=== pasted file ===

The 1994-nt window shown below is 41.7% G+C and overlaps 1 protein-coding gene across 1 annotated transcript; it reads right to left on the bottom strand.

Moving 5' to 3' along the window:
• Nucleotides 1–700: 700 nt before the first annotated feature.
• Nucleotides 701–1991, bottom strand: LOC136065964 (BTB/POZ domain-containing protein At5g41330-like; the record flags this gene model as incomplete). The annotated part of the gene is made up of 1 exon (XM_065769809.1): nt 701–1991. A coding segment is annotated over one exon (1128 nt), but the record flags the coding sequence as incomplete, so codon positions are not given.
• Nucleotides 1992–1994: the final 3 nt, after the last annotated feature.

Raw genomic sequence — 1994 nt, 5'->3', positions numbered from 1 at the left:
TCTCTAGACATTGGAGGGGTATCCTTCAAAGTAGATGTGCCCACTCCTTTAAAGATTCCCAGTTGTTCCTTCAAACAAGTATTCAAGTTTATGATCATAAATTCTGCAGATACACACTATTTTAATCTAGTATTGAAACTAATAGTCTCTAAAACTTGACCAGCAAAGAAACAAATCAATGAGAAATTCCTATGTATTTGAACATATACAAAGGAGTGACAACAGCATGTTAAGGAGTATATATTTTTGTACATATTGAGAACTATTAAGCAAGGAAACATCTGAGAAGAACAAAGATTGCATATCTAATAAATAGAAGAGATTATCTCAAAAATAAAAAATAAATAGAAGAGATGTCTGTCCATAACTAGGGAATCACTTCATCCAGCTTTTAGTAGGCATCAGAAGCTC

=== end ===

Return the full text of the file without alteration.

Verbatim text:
The 1994-nt window shown below is 41.7% G+C and overlaps 1 protein-coding gene across 1 annotated transcript; it reads right to left on the bottom strand.

Moving 5' to 3' along the window:
• Nucleotides 1–700: 700 nt before the first annotated feature.
• Nucleotides 701–1991, bottom strand: LOC136065964 (BTB/POZ domain-containing protein At5g41330-like; the record flags this gene model as incomplete). The annotated part of the gene is made up of 1 exon (XM_065769809.1): nt 701–1991. A coding segment is annotated over one exon (1128 nt), but the record flags the coding sequence as incomplete, so codon positions are not given.
• Nucleotides 1992–1994: the final 3 nt, after the last annotated feature.

Raw genomic sequence — 1994 nt, 5'->3', positions numbered from 1 at the left:
TCTCTAGACATTGGAGGGGTATCCTTCAAAGTAGATGTGCCCACTCCTTTAAAGATTCCCAGTTGTTCCTTCAAACAAGTATTCAAGTTTATGATCATAAATTCTGCAGATACACACTATTTTAATCTAGTATTGAAACTAATAGTCTCTAAAACTTGACCAGCAAAGAAACAAATCAATGAGAAATTCCTATGTATTTGAACATATACAAAGGAGTGACAACAGCATGTTAAGGAGTATATATTTTTGTACATATTGAGAACTATTAAGCAAGGAAACATCTGAGAAGAACAAAGATTGCATATCTAATAAATAGAAGAGATTATCTCAAAAATAAAAAATAAATAGAAGAGATGTCTGTCCATAACTAGGGAATCACTTCATCCAGCTTTTAGTAGGCATCAGAAGCTC